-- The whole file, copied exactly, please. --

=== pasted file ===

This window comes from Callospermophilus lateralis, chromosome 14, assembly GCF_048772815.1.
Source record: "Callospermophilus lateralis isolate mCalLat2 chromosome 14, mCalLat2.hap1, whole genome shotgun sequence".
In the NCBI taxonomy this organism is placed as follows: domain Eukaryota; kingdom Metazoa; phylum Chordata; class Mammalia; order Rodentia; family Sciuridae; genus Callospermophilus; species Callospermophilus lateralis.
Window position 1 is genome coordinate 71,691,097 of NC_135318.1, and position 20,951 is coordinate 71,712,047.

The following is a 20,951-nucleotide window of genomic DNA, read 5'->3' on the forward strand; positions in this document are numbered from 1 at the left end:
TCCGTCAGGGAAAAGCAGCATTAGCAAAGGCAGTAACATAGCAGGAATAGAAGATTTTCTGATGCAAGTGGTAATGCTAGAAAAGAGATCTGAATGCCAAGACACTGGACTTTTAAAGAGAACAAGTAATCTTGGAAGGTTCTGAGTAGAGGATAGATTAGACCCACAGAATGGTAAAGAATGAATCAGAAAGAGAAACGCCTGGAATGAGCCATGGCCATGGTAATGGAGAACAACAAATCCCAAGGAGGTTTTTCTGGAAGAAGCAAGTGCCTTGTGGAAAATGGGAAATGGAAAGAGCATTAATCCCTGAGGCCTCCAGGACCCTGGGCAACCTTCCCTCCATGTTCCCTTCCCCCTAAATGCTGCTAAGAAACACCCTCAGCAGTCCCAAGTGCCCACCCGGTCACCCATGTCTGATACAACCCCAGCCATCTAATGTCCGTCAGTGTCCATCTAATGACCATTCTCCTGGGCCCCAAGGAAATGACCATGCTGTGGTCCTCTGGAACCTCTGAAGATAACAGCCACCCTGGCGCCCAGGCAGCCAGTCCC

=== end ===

This window comes from Callospermophilus lateralis, chromosome 14, assembly GCF_048772815.1.
Source record: "Callospermophilus lateralis isolate mCalLat2 chromosome 14, mCalLat2.hap1, whole genome shotgun sequence".
In the NCBI taxonomy this organism is placed as follows: domain Eukaryota; kingdom Metazoa; phylum Chordata; class Mammalia; order Rodentia; family Sciuridae; genus Callospermophilus; species Callospermophilus lateralis.
Window position 1 is genome coordinate 71,691,097 of NC_135318.1, and position 20,951 is coordinate 71,712,047.

The following is a 20,951-nucleotide window of genomic DNA, read 5'->3' on the forward strand; positions in this document are numbered from 1 at the left end:
TCCGTCAGGGAAAAGCAGCATTAGCAAAGGCAGTAACATAGCAGGAATAGAAGATTTTCTGATGCAAGTGGTAATGCTAGAAAAGAGATCTGAATGCCAAGACACTGGACTTTTAAAGAGAACAAGTAATCTTGGAAGGTTCTGAGTAGAGGATAGATTAGACCCACAGAATGGTAAAGAATGAATCAGAAAGAGAAACGCCTGGAATGAGCCATGGCCATGGTAATGGAGAACAACAAATCCCAAGGAGGTTTTTCTGGAAGAAGCAAGTGCCTTGTGGAAAATGGGAAATGGAAAGAGCATTAATCCCTGAGGCCTCCAGGACCCTGGGCAACCTTCCCTCCATGTTCCCTTCCCCCTAAATGCTGCTAAGAAACACCCTCAGCAGTCCCAAGTGCCCACCCGGTCACCCATGTCTGATACAACCCCAGCCATCTAATGTCCGTCAGTGTCCATCTAATGACCATTCTCCTGGGCCCCAAGGAAATGACCATGCTGTGGTCCTCTGGAACCTCTGAAGATAACAGCCACCCTGGCGCCCAGGCAGCCAGTCCC